Man in Japan drives sports car ‘faster than a bullet train’ in YouTube stunt

man in japan drives faster than a bullet train youtube stunt time lapse car trails with neon lightsScott Stulberg/Getty Images

A driver in Japan filmed himself driving his car at a hair-raising 174 mph (280 kph) on a public road before posting the footage on YouTube.

The incident, which is one of the most serious known speed violations ever to have taken place on a Japanese highway, occurred in the city of Osaka earlier this year, but only came to light recently after it was spotted on the video-streaming site. Police then worked to identify the man, who turned out to be a 35-year-old local resident.

The video shows the man’s car — a Nissan GT-R — parked inside a road tunnel before he climbs in and hits the gas. It takes about 20 seconds for the vehicle to reach 174 mph, a speed that took it about 134 mph over the speed limit.

According to Japan’s Kyodo News, the man admitted to the offense, telling cops that he posted the video online because “I wanted everyone to watch it.” He also said he was keen to “check the performance of the car.”

News outlets reported that the driver pushed the car to speeds faster than Japan’s famous bullet train, the high-speed rail service that runs almost the length of the entire country.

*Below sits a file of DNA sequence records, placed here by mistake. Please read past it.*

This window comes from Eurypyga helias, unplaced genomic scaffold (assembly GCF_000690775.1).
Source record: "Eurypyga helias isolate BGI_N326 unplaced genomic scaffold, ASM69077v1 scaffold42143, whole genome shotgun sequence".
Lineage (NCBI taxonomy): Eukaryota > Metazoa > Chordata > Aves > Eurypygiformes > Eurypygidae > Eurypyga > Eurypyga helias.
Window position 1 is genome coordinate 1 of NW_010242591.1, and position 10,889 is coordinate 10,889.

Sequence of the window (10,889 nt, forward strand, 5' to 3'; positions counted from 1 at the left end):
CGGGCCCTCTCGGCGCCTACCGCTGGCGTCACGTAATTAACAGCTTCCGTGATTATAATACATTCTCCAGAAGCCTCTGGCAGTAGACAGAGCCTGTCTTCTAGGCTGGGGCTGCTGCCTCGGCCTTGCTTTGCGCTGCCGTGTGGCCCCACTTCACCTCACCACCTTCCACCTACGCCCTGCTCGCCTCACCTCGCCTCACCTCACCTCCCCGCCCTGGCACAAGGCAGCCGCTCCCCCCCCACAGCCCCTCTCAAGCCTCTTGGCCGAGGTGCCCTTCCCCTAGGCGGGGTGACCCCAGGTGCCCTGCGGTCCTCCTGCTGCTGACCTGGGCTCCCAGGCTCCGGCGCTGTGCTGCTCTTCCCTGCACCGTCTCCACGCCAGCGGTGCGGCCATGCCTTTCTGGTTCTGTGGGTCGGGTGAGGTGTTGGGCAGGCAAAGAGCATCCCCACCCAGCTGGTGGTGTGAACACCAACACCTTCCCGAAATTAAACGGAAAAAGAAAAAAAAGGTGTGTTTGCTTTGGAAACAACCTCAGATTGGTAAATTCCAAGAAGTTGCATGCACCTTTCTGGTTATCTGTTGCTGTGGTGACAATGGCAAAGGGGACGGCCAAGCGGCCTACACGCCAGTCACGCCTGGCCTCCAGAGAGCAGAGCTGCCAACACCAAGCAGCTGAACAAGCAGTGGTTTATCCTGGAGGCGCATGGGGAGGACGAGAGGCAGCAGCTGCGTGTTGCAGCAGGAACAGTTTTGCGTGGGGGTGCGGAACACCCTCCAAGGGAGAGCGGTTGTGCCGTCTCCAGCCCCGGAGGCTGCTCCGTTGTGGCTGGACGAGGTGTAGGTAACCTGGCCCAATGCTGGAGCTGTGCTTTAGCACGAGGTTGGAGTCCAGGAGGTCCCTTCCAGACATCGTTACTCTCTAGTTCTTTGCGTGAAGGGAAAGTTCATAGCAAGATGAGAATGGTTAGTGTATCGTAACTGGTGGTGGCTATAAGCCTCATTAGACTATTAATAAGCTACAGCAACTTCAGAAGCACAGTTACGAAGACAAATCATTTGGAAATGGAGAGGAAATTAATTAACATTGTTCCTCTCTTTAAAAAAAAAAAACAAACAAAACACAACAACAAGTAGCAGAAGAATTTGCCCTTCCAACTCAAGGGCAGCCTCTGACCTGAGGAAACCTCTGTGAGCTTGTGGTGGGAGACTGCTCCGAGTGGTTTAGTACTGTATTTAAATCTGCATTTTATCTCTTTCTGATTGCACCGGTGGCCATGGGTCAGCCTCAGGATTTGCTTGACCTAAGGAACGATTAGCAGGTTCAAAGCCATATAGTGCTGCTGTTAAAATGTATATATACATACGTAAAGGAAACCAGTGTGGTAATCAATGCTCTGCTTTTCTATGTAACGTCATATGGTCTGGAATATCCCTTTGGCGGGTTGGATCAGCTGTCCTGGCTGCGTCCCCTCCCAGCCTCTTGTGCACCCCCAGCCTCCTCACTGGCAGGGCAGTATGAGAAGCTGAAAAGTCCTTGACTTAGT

forget museums train services are now banning the selfie stick bullet trevor moggA bullet train in Japan. Trevor Mogg

Trains on Japan’s “Hikari” bullet train service reach speeds of 168 mph (270 kph) between Tokyo and Osaka, though trains on the “Nozomi” service hit 186 mph (300 kph) on the same route, a speed that the motorist didn’t quite reach.

Osaka police this week sent papers to prosecutors, accusing the man of violating Japan’s Road Traffic Act.

Despite the astonishing speed, it’s not the fastest that someone has driven on a road in Japan … that the police know about, at least. In March, a 41-year-old man was accused of driving his Dodge Challenger at 146 mph (235 kph) along a highway in Tokyo.

The most extreme speeding violation is believed by some to have taken place in Texas in 2003. The driver was said to have been behind the wheel of a Koenigsegg CCR — a sports car made in Sweden — that reached 242 mph (389 kph) in a 75 mph zone, though many people today question whether the incident really ever took place.

To find out about the fastest production cars on the planet today, check out Digital Trends’ lovingly compiled list, which includes Hennessey’s Venom F5 that has a claimed top speed of 301 mph.

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